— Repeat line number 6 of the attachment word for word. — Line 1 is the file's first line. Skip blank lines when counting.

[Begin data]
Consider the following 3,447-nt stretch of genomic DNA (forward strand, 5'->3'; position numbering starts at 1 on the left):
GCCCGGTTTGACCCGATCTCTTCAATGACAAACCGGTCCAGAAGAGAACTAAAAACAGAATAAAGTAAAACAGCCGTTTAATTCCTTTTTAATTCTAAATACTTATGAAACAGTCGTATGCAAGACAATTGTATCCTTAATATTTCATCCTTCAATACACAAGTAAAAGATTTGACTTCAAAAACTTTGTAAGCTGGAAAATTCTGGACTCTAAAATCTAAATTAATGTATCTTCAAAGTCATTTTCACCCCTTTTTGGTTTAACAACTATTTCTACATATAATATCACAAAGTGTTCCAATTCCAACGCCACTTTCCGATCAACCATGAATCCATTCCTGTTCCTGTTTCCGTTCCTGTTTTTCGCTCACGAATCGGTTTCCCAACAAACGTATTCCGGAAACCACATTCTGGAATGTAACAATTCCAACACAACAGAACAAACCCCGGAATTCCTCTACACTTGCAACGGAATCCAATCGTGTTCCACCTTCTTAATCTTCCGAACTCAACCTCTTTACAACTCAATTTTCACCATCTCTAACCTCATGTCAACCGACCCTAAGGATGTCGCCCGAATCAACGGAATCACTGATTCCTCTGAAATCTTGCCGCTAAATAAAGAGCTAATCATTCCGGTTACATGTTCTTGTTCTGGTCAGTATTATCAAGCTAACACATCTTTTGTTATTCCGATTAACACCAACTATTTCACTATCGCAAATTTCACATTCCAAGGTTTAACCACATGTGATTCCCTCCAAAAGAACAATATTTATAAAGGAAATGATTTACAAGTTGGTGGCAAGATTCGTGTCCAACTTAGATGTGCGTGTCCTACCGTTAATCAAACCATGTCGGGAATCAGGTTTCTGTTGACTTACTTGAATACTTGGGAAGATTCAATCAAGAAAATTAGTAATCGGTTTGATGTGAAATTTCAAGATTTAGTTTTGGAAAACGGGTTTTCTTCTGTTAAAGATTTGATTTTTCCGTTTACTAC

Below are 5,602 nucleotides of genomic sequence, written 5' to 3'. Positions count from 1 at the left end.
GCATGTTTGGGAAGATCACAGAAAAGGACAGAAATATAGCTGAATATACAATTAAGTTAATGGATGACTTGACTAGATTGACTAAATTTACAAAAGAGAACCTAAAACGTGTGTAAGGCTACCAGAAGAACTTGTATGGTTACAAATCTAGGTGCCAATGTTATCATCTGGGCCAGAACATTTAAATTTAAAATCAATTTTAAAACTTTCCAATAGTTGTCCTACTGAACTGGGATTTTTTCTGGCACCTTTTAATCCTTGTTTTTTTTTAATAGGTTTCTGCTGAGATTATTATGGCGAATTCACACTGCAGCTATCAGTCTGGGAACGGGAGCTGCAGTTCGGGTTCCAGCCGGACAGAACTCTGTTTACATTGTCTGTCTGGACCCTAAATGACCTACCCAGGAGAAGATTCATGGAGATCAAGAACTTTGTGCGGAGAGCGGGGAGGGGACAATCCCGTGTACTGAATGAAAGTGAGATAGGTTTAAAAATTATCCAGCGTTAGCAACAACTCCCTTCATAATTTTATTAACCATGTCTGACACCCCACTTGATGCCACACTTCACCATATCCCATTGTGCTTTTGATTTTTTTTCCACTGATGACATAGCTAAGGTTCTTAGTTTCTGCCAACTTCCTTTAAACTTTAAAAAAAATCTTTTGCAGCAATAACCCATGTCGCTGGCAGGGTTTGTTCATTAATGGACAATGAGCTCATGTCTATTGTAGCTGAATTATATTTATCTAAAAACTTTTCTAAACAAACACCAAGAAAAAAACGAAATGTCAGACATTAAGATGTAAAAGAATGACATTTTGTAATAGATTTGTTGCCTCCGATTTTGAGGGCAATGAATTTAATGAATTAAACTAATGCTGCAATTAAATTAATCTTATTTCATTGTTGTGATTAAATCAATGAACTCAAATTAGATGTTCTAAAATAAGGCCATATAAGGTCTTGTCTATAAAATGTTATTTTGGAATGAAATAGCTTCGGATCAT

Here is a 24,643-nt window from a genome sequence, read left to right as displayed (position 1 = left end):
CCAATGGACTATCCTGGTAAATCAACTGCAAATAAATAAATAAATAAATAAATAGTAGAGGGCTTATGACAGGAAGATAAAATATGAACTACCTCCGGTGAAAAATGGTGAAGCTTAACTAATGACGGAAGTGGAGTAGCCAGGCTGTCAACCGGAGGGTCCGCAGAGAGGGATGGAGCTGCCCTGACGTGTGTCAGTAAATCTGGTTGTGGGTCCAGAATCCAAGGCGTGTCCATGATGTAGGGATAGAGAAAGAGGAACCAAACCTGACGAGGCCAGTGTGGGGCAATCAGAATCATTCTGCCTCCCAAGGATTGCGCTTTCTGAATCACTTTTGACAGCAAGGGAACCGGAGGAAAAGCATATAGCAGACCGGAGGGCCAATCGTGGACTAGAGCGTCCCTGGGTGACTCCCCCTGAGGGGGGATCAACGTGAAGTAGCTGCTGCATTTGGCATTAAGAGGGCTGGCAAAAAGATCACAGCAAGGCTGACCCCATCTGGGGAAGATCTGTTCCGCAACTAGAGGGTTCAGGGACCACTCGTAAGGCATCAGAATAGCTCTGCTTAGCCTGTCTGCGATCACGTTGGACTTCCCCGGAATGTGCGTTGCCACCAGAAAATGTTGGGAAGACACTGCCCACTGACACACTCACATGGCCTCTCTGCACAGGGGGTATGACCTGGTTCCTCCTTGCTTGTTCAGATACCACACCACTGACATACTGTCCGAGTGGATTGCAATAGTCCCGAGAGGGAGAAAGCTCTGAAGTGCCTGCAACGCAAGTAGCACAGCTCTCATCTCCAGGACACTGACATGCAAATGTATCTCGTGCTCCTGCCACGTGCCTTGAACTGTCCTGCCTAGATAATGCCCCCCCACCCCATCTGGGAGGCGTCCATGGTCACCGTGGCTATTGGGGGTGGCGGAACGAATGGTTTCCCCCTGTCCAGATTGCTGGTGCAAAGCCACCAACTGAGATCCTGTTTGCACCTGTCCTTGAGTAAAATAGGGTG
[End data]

CCAATGGACTATCCTGGTAAATCAACTGCAAATAAATAAATAAATAAATAAATAGTAGAGGGCTTATGACAGGAAGATAAAATATGAACTACCTCCGGTGAAAAATGGTGAAGCTTAACTAATGACGGAAGTGGAGTAGCCAGGCTGTCAACCGGAGGGTCCGCAGAGAGGGATGGAGCTGCCCTGACGTGTGTCAGTAAATCTGGTTGTGGGTCCAGAATCCAAGGCGTGTCCATGATGTAGGGATAGAGAAAGAGGAACCAAACCTGACGAGGCCAGTGTGGGGCAATCAGAATCATTCTGCCTCCCAAGGATTGCGCTTTCTGAATCACTTTTGACAGCAAGGGAACCGGAGGAAAAGCATATAGCAGACCGGAGGGCCAATCGTGGACTAGAGCGTCCCTGGGTGACTCCCCCTGAGGGGGGATCAACGTGAAGTAGCTGCTGCATTTGGCATTAAGAGGGCTGGCAAAAAGATCACAGCAAGGCTGACCCCATCTGGGGAAGATCTGTTCCGCAACTAGAGGGTTCAGGGACCACTCGTAAGGCATCAGAATAGCTCTGCTTAGCCTGTCTGCGATCACGTTGGACTTCCCCGGAATGTGCGTTGCCACCAGAAAATGTTGGGAAGACACTGCCCACTGACACACTCACATGGCCTCTCTGCACAGGGGGTATGACCTGGTTCCTCCTTGCTTGTTCAGATACCACACCACTGACATACTGTCCGAGTGGATTGCAATAGTCCCGAGAGGGAGAAAGCTCTGAAGTGCCTGCAACGCAAGTAGCACAGCTCTCATCTCCAGGACACTGACATGCAAATGTATCTCGTGCTCCTGCCACGTGCCTTGAACTGTCCTGCCTAGATAATGCCCCCCCACCCCATCTGGGAGGCGTCCATGGTCACCGTGGCTATTGGGGGTGGCGGAACGAATGGTTTCCCCCTGTCCAGATTGCTGGTGCAAAGCCACCAACTGAGATCCTGTTTGCACCTGTCCTTGAGTAAAATAGGGTG